I herewith send you Special Order No. 15, which considerably modifies the order to which you allude. —You will permit me to say that your sympathetics are entirely out of place, as truth and history must record the fact that the Southern people residing in localities where both of our Armies have been camped, prefer the continuity of the 'Northern invaders' to the protection of the Southern Chivalry—You are too well versed in the science of War, to be ignorant of the fact that these orders are far more mild than could have been expected after the treatment that helpless Union families have received at the hands of rebels in this city. -Add to this the fact that a large part of all the information received by you, can be traced directly through the families excluded by these orders, and your application for sympathy in their behalf is somewhat amusing. —The great error that the Federal Officers have committed during this war has been their over kindness to a vindictive and insulting foe. Your threats and intimations of personal danger to Genl Grant are in bad taste and should be carefully revised before publication; whether he 'can guard his own lines' the history of the battles of Shiloh and Donelson will fully show;—Should any families embraced within the orders above alluded to, be obstinate and refuse to comply with order 15, they shall be escorted to the distance of ten miles from this City to such points as they may request." LS, DNA, RG 393, Dept. of Kan., Unentered Letters Received. O. R., I, xvii, part 2, 99. On July 15, Thompson wrote a letter to the editors of the Memphis Appeal, then published in Grenada, Miss., enclosing a copy of his letter of July 14 to USG. "Knowing the great anxiety which will prevail among the citizens of Memphis who are now in our army, when they see the order of Gen. Grant, it may be well to let them know that the matter is being attended to, and if the order is carried out, (which I now doubt, as no one has yet arrived here who left Memphis upon the order, ) that all that human energy can do to relieve the exiles shall be done. Mr. Howard, of Memphis, has tendered me a thousand dollars as his quota, if necessary, to provide for them, and there are doubtless other patriots near at hand to tender sufficient means to alleviate their wants. Let the brave Memphians and Tennesseeans stand firm at their posts, wherever they are—Northern Mississippi is filled with their friends, who will see that no evil befall their loved ones, if mortal power can avert it. I have sent into Memphis a flag of truce with the following letter, by Capt. Ed. E. Porter, C. S. A., and hope that satisfactory arrangements will be made." Memphis Appeal, July 16, 1862.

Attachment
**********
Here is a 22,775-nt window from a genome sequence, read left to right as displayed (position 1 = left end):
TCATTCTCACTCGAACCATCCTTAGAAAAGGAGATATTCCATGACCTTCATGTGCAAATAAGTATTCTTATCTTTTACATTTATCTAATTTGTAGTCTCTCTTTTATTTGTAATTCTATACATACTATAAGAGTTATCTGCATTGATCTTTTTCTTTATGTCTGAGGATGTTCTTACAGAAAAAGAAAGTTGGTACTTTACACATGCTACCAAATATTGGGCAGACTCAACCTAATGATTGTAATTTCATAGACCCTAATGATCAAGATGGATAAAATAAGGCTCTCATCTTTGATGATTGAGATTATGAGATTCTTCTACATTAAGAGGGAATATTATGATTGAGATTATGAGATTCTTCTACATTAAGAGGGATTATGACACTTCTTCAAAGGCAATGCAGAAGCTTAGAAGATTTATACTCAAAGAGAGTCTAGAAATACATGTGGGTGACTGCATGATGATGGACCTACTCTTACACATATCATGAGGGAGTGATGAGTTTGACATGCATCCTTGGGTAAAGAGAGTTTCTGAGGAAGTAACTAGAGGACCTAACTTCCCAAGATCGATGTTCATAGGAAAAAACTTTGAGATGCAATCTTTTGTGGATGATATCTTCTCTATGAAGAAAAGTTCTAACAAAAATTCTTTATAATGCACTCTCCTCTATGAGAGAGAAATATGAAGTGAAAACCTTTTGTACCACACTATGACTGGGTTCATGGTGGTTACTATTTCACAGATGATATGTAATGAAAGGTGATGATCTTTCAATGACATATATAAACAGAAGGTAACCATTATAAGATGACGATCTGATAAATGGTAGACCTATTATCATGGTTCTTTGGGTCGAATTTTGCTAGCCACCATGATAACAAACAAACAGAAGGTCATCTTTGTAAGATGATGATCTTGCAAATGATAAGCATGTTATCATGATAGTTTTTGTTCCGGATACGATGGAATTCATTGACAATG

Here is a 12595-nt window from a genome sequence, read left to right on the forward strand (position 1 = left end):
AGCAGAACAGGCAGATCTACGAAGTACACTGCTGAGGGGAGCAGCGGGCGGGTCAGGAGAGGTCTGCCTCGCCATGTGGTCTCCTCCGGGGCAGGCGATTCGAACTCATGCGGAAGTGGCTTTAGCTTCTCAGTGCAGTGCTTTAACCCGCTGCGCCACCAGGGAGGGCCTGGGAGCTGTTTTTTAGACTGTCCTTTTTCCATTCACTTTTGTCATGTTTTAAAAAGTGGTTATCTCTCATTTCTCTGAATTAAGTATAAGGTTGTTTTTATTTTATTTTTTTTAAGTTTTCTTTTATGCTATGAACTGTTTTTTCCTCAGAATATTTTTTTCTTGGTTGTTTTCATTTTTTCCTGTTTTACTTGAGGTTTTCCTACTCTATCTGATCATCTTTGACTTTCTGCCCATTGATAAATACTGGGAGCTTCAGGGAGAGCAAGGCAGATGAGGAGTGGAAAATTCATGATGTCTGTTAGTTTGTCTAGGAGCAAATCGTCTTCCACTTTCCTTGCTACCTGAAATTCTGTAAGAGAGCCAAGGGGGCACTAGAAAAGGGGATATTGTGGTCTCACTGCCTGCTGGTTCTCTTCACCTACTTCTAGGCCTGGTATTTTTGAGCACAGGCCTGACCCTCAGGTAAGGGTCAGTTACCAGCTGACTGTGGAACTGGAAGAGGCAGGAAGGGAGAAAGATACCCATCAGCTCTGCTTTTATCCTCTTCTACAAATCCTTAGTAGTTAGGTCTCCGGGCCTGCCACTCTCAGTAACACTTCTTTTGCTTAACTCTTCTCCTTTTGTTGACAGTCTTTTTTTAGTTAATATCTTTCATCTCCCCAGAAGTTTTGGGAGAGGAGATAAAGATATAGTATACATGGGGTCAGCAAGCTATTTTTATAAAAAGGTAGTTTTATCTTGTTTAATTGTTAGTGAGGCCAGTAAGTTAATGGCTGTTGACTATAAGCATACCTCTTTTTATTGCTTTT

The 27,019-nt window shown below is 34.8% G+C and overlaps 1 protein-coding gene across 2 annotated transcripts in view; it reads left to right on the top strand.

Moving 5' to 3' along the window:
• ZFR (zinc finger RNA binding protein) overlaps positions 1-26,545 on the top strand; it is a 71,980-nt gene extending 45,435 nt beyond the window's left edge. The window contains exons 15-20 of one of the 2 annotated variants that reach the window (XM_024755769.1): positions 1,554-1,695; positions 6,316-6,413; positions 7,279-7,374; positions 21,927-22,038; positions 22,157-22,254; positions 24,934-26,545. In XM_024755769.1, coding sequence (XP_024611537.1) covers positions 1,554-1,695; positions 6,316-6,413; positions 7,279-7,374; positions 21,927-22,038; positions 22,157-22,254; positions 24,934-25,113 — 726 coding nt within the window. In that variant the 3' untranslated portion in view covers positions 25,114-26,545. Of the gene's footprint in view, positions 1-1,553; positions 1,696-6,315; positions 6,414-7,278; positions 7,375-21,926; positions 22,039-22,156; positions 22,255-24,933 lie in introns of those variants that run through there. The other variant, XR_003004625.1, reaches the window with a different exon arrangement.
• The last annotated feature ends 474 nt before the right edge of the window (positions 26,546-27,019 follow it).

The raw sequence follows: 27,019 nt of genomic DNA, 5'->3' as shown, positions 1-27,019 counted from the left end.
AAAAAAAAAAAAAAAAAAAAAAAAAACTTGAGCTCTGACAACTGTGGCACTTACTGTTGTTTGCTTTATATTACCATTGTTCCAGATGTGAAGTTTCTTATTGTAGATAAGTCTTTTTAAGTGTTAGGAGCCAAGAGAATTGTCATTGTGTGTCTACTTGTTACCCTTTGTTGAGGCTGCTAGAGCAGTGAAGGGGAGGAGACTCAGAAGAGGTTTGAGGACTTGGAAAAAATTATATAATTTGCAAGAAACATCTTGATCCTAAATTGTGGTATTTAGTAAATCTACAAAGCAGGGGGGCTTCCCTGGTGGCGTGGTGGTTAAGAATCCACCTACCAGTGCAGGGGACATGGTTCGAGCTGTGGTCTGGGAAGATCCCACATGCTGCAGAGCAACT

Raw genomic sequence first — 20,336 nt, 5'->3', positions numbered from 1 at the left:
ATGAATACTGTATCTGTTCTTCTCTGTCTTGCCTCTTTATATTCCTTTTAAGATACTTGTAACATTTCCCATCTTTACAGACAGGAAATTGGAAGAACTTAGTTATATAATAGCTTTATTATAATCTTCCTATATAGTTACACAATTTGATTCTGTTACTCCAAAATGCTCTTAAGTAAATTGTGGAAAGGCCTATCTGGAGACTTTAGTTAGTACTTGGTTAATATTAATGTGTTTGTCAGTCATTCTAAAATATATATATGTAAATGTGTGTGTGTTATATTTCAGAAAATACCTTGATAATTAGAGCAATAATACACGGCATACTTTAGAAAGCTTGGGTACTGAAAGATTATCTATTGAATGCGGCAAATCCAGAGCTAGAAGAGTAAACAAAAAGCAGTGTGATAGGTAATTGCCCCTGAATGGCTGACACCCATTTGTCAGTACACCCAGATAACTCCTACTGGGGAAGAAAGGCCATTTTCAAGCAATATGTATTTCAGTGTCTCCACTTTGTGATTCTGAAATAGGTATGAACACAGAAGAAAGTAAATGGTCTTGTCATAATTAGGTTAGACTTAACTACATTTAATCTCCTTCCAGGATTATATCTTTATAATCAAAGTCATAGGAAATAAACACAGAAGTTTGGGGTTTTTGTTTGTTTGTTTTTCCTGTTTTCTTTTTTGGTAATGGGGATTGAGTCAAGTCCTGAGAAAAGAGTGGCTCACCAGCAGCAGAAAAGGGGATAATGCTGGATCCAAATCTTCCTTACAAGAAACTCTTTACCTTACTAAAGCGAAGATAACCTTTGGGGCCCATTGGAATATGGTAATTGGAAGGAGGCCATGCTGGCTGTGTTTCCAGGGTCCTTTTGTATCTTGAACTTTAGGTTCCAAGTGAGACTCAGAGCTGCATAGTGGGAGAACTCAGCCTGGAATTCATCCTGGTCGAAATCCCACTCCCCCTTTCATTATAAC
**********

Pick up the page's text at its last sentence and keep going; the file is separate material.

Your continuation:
Memphis July 3rd 1862
MAJ GENL H W HALLECK
So well satisfied am I from information received, and which I telegraph herewith, that I deem it my duty in the absence of